HTML and CSS Reference
HTML5 has a tightly defined outlining algorithm that allows user
agents to produce a similar outline from a web page. Just as
with a word-processing package, this could be used to give the
user a quick overview of the web page (and, of course, there's
no reason why the web page shouldn't actually be a word-
processing application). The other main use for the outlining
algorithm is for syndication: grabbing content and inserting it
somewhere else and ensuring that the destination web page
still has a logical structure.
A word of warning: This section of the chapter is pretty dense,
and it hasn't been implemented by any browsers yet (although
sion from the same URL, and as an Opera extension at https://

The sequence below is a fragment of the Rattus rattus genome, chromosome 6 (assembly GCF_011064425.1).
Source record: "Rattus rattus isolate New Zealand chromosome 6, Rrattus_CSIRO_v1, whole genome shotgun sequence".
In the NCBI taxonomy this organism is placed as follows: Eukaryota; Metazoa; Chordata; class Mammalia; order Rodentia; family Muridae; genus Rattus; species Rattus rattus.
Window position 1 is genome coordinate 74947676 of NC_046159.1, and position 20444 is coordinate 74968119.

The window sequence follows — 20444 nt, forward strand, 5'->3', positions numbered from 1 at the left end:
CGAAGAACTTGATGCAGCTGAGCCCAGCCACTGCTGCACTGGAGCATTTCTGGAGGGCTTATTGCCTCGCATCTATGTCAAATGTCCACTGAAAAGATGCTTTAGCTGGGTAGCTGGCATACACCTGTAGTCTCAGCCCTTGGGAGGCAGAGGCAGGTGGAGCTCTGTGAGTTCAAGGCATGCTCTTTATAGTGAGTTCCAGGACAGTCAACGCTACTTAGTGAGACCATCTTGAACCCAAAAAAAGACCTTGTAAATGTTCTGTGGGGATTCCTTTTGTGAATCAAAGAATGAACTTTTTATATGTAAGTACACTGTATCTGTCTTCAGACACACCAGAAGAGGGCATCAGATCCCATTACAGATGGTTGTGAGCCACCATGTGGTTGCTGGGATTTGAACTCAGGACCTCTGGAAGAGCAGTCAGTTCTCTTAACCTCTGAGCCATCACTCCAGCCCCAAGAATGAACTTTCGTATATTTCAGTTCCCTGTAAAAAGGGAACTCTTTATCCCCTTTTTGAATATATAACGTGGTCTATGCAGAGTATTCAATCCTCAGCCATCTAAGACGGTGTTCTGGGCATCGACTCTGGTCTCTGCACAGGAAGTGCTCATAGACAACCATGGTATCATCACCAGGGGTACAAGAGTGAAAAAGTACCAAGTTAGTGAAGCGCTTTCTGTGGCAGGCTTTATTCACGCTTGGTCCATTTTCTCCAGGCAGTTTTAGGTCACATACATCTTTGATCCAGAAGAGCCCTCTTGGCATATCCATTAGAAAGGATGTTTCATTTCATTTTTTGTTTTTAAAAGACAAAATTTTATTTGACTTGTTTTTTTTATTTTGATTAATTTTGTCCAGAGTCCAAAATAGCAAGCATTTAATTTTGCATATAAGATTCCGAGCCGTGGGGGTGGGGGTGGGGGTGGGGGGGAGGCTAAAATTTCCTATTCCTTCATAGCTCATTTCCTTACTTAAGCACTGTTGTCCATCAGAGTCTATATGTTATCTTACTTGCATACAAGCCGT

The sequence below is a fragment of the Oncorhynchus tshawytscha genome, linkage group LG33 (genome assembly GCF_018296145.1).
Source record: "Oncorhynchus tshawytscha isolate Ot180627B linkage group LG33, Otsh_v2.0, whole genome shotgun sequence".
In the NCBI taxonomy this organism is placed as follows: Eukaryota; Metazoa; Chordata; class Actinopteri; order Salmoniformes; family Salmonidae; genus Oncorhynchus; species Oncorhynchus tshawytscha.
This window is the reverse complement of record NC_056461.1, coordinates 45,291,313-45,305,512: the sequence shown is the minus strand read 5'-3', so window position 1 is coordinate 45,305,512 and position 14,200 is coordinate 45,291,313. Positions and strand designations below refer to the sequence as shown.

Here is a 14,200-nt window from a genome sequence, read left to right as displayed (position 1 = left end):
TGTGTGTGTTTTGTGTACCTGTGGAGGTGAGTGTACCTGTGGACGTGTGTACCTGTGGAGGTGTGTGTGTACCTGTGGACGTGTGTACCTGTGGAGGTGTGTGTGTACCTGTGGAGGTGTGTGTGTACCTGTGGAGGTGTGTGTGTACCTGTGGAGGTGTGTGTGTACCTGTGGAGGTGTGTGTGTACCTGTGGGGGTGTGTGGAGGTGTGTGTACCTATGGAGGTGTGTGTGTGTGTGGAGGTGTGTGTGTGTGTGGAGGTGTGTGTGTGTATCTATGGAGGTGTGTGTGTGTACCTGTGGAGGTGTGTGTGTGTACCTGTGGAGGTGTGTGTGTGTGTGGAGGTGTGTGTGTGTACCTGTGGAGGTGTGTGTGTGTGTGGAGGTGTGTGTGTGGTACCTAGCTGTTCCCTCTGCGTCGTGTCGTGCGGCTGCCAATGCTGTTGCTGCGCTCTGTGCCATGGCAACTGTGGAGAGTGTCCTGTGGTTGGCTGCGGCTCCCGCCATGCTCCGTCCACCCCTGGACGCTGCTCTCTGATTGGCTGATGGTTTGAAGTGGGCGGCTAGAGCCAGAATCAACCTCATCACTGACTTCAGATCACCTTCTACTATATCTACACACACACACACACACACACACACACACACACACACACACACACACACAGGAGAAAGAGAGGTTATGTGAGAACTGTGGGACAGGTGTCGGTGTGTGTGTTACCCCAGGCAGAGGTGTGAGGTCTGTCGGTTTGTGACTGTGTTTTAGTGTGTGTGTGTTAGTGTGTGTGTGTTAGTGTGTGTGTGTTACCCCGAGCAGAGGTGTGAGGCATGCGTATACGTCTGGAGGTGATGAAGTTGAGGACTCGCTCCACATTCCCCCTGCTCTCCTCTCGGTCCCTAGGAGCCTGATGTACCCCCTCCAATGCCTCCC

Yo u n e e d t of u n d e r s t a n d t h e c of n c e p t of f t h e d of c u m e n t of u t l i n e t of
know when to use <section> , <aside> , or <div> .
One major departure from HTML 4, and an important concept
to grasp before you proceed, is that certain HTML5 elements—
<article> , <section> , <nav> , and <aside> —are sectioning con-
tent, which begin new sections in the outline. To explain this
concept, let's take this simple code:
To i l l u s t r a t e h To w t h i s a l g To r i t h m w To r k s , I ' m u s i n g a w e b - b a s e d
rently has this logic embedded. The outline this code generates
is as you would expect ( Figure 2.5 ).
Figure 2.6 shows what happens if you change the meaningless
<div> to an <article> , which is sectioning content:
The presence of sectioning content has shifted its content to be
hierarchically “below” the content that preceded it. Or, to put it
more simply: the <h1> inside the article is a logical <h2> because
FIguRE 2.5 A simple outline.
FIguRE 2.6 A document
outline after <div> is replaced
by <article> .